Choosing the best microscope for wastewater treatment
With daily inspection using a decent quality wastewater treatment microscope, you can determine the biological health of your wastewater monitoring quickly and reliably.
The speed and ease of microscopic inspection makes it invaluable for early detection of potential problems (changes to F/M (food to microorganism ratio), bulking and shocks) – often before they can be detected by other methods.
However, you’ll need the right microscope for the task at hand – preferably with the following features to get the best results.
- 100/400x magnification
- quality lenses
- phase contrast
- trinocular head and digital camera
- LED lighting
- mechanical stage
You’re looking at microscopic organisms, so obviously you’ll be after a compound microscope. These microscopes combine an eyepiece lens (usually 10x magnification) with a series of objective lenses (usually 4x,10x,40x and 100x) to achieve 40 to 1000x levels of magnification.
For casual or routine inspections, you can probably skip the 100x lens, as most pertinent information in wastewater treatment – floc density and size and the presence of indicator organisms – can be found at lower magnification.
But for more serious exams, your best investment is a microscope with a 100x oil immersion lens. Its 1000x magnification lets you see finer details such as cell shapes, septa, diameter and the presence of storage materials, particularly in filamentous bacteria.
For most tasks (assess floc quality or identifying protozoa), you’ll do well enough with a standard resolution lens.
But for dealing with harder-to-identify organisms (filamentous bacteria), it will be worth your while to invest in higher quality objective lenses from a reputable brand. The extra resolution and clarity they provide are worth the expense.
Most aquatic microorganisms are naturally translucent, so it can be difficult to make out details or internal structure without taking the time and trouble to stain them. It is therefore recommended when viewing microorganisms in wastewater monitoring to choose wastewater treatment microscope with phase contrast.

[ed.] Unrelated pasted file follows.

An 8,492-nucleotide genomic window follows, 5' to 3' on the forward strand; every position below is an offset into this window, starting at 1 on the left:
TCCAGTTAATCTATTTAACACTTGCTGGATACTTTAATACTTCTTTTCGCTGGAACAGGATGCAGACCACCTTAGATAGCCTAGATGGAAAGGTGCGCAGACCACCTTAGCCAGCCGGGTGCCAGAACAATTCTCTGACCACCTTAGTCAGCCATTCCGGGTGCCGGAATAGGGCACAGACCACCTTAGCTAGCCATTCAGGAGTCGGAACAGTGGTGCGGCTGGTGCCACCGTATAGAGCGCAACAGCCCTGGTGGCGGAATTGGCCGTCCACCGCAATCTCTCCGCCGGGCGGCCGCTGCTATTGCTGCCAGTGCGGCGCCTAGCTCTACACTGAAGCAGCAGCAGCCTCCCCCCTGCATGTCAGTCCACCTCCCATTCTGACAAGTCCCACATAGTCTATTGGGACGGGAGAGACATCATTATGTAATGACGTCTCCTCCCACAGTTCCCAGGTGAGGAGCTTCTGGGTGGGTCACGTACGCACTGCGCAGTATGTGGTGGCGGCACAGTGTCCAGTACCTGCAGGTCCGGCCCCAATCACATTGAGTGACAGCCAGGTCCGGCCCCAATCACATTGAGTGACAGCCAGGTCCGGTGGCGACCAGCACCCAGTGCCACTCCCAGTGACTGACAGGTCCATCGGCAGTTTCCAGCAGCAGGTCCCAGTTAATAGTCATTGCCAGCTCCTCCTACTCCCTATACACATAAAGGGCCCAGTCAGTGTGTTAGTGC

While not strictly necessary, they are relatively cheap and provide excellent value by increasing the contrast of transparent specimens.
Because no harmful staining is involved, you’re also able to see your specimens alive and well in their natural habitat.
Trinocular head and camera
You can save yourself a lot of time and money through recording and reviewing key control parameters in your treatment system on a regular basis.
Photos and video from your microscope can be crucial to rapidly detecting biomass problems as they develop. This visual record can help you recognise and diagnose problems in sludge faster.
The easiest way to capture this information is with a trinocular head microscope. Tri heads have two eyepiece lenses (one for each eye) and a third port at the top for a camera.
Reference photographs ensure a given situation is adequately described and made understandable for others. They’re also useful for training purposes.
As for the camera itself, there are options galore – ranging from a basic 2MP USB2 digital camera to a high end HD Microscope Camera – so you won’t have any trouble finding the right camera for your budget and situation. Best to talk to us and discuss your requirements.
One tip though – be aware that some microscope cameras (particularly models using USB2.0 cables) don’t have a high enough frame-rate for taking high-res videos.
If you happen to be looking at the very cheapest microscopes or older second-hand models, try to find one with LED lighting.